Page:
This is more true with wildlife photography than probably any other niche. Since you will be going out into the literal wilderness to get your shots, it’s entirely likely that your shooting conditions, lighting, and distance from your subject will be constantly changing. Learning how these factors affect your photos, and how your camera can play around with them, is essential to good wildlife photography.

Since you’ll be spending a lot of time following animals around outside, it’s probably a good idea to take a second whenever you go out to acclimate your camera to the kinds of situations you’ll be shooting in. Take a few test shots with a similar focal length and lighting setup to what you think you’ll be shooting in the field.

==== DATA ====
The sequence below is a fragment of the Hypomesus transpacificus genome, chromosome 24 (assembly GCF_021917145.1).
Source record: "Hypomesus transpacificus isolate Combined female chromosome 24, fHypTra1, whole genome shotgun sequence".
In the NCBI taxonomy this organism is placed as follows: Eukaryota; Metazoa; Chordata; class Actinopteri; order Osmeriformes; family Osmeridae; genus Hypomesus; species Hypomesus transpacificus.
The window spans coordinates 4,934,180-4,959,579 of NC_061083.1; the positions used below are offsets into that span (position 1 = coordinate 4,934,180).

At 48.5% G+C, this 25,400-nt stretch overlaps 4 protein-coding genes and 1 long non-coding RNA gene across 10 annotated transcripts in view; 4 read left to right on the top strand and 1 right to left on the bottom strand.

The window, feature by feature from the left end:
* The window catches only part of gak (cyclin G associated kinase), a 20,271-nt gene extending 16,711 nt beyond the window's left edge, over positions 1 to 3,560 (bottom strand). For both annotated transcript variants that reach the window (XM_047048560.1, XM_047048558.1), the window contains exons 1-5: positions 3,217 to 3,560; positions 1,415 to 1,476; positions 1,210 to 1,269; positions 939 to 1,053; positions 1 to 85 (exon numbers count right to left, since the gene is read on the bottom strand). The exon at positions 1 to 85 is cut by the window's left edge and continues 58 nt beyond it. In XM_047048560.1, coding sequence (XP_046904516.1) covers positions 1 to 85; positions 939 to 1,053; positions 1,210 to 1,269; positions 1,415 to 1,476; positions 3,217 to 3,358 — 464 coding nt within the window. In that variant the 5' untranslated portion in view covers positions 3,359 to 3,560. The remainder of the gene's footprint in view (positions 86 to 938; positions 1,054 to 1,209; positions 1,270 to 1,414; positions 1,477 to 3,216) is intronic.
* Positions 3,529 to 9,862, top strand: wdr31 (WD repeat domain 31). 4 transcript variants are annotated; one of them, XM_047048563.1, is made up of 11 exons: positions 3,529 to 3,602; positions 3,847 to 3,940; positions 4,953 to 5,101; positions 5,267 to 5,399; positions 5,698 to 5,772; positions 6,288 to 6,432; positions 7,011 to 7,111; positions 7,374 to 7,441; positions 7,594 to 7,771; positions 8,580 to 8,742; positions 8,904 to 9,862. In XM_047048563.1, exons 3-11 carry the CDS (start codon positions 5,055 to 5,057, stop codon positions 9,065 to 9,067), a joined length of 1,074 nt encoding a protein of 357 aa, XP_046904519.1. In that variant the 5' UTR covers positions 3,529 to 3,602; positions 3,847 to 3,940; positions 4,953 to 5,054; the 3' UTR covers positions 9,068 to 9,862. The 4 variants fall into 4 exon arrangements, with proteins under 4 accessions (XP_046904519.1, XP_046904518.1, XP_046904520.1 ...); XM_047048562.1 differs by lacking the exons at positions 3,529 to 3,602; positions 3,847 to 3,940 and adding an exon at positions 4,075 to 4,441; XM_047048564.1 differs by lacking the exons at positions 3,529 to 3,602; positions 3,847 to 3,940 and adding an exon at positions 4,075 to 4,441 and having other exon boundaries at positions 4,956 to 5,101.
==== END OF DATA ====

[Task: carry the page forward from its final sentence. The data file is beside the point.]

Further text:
Experimentation is one of the best ways to learn what the a6000 can do. You can read until you’re blue in the face, but nobody can really tell you how to take your photos the “best” way.

Do Some Heavy Reading

There are a lot of features packed into the a6000. Knowing how to actually use the camera is the first step to shooting some amazing photos. Even when you start to think you’ve got the hang of it, it’s more than likely that you’re missing some of the more subtle features and settings.

The first step of informing yourself in this regard is to read the manual. This will teach you all of the different controls and features that you need to understand to truly use the camera to its full potential. There are also a lot of independent guides for the a6000 that will tell you all kinds of recommendations for things like lenses and lighting.